Thanks for this beautiful article.

Thank you so much for your comment Christa. They really are the most spectacular creatures and it is such a privilege to witness their daily lives so often as we do. We are so fortunate to have this relationship with them.

Jemma, What a beautiful story and an education at the same time! There is no doubt that the relationship that began with the Varty Brothers and that first leopard encounter, became a catalyst for the amazing transformation that is so special today – and will be for generations to come!

Thank you so much Michael and Terri – I’m so glad you enjoyed it and learnt a thing or two.

Where has Roxy been hiding?! Her shots are amazing! How fun (and fortunate) for you all to be able to track lineage and watch these beauties in their natural habitat.

Thank you Anita, Roxy kindly edited these images beautifully but is not the photographer. So glad you enjoyed the blog.

Such and interesting and inspiring post Jemma! All this great historical content is fascinating, and draws me to dive back into the various Londolozi books! Thanks so much!

Thank you so much for your kind words Paul – glad you enjoyed it.

Thanks so much Jemma for this incredible story of the leopards of Londolozi. The beginning when JV and Elmon first sighted the mother leopard and documented everything about here is absolutely astounding information. That is when everything started and today the linage of the mother leopard started and today Londolozi is renowned for their leopards. Thanks James for sharing your experience with watching the Flat rock male. Wonderful experience that will stay with you forever.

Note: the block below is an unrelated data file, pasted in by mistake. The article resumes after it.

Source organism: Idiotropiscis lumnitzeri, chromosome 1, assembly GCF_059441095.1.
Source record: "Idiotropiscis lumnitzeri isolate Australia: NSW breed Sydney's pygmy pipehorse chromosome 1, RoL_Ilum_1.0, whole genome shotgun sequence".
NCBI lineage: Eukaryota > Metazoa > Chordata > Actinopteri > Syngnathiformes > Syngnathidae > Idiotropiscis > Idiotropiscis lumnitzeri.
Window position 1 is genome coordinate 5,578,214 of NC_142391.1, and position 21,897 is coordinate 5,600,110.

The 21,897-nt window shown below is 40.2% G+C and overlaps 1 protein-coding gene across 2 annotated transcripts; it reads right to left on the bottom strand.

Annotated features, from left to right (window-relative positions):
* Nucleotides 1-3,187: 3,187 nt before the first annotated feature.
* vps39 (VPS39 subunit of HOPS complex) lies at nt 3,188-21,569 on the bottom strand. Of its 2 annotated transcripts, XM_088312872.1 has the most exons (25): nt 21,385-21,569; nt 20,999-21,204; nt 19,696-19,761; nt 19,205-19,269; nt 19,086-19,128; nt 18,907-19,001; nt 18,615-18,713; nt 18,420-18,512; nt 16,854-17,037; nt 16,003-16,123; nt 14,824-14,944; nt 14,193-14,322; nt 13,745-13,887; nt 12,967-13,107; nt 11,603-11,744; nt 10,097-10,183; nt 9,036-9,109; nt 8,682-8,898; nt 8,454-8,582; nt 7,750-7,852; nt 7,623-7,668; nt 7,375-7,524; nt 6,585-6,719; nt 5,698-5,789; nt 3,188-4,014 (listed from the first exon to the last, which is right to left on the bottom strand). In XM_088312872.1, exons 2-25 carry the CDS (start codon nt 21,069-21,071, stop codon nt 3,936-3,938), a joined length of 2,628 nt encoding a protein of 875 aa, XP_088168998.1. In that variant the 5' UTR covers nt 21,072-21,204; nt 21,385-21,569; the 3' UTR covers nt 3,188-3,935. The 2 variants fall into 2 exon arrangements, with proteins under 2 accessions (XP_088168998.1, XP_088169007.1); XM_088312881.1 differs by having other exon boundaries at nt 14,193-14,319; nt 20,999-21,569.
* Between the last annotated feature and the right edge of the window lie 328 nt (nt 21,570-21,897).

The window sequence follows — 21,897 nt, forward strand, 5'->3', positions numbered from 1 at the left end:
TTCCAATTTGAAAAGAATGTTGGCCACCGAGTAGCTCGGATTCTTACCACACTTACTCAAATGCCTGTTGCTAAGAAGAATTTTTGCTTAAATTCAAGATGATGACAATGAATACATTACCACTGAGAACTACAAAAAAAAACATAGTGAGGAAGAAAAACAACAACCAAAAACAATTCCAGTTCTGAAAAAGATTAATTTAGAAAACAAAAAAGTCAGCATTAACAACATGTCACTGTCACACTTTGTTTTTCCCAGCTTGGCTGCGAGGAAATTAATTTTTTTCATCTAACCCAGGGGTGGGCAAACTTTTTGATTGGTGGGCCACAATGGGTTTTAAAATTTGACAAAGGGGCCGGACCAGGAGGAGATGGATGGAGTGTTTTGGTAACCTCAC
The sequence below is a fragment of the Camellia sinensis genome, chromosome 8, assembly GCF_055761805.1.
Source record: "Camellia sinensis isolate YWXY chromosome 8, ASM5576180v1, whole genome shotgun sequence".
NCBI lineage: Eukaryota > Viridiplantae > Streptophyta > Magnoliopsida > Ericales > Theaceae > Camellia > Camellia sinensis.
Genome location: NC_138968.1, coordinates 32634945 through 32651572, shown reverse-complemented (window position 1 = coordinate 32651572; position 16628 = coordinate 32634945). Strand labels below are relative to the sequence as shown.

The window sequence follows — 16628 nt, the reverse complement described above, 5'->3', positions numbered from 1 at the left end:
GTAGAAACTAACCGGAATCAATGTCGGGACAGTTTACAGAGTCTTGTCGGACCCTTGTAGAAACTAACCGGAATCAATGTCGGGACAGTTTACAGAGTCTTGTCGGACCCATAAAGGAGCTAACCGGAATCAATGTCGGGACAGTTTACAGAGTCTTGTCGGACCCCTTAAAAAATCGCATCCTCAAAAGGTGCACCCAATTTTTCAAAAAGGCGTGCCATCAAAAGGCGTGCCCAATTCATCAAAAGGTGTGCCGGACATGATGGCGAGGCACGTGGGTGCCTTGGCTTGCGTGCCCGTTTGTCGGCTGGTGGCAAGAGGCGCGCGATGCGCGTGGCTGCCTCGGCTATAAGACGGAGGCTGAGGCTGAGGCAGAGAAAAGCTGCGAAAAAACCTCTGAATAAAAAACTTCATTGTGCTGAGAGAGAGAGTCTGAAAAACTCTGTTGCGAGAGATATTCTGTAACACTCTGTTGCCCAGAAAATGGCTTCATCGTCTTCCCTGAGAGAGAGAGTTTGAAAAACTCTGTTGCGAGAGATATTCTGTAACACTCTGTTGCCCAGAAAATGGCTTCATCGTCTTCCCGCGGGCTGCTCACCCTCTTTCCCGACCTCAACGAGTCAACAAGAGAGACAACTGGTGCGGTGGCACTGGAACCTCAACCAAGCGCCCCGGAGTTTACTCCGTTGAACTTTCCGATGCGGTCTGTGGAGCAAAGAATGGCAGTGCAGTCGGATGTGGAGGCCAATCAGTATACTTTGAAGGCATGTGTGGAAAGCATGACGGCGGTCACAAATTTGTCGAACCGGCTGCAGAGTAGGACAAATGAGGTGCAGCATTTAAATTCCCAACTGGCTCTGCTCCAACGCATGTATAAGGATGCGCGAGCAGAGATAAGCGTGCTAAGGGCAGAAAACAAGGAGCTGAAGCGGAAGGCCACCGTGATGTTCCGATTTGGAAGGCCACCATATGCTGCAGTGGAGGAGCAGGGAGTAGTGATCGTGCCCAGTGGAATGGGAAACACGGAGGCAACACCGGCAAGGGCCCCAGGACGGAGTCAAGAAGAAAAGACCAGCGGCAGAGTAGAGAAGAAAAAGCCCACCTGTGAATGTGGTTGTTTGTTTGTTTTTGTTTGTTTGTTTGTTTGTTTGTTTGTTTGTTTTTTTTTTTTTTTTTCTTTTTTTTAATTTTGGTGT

Thank you so much Valmai, I’m so glad you found it fascinating. These truly are moments which one will remember forever.

Hi Jemma, thank you a lot for writing this accurate and incredible blog about Londolozi ‘s leopard dynasty. I watched John Varty’s documentaries a few years ago. Then i looked for the Mother Leopard and Manana and found Londolozi with this superb work! There’s nothing alike in the world and I hope it will last for leopards sake, the environment and our inner richness. We would all be poorer without leopards

I’m so glad to hear how much you enjoyed this blog Francesca – thank you for your kind words.

I cannot tell you how much the leopards of the Sabi Sands mean to me…..merely 6 years ago, I knew nothing about them….now I avidly follow who is who and doing what and is in which location and seen with whom….and yes, who disappears and dies, whereupon many tears are shed. So glad to be a part of this mysterious, beautiful world of wild leopards!

Master Tracker

Stunning photography even by Londolozi’s high standards

Thank you so much for this story. It’s so great to read about how it all started and what an impact it had on leopard viewings in Sabi Sands.
So do we actually know the name of the iconic male leopard “… one of the first sons of the Original Mother Leopard”?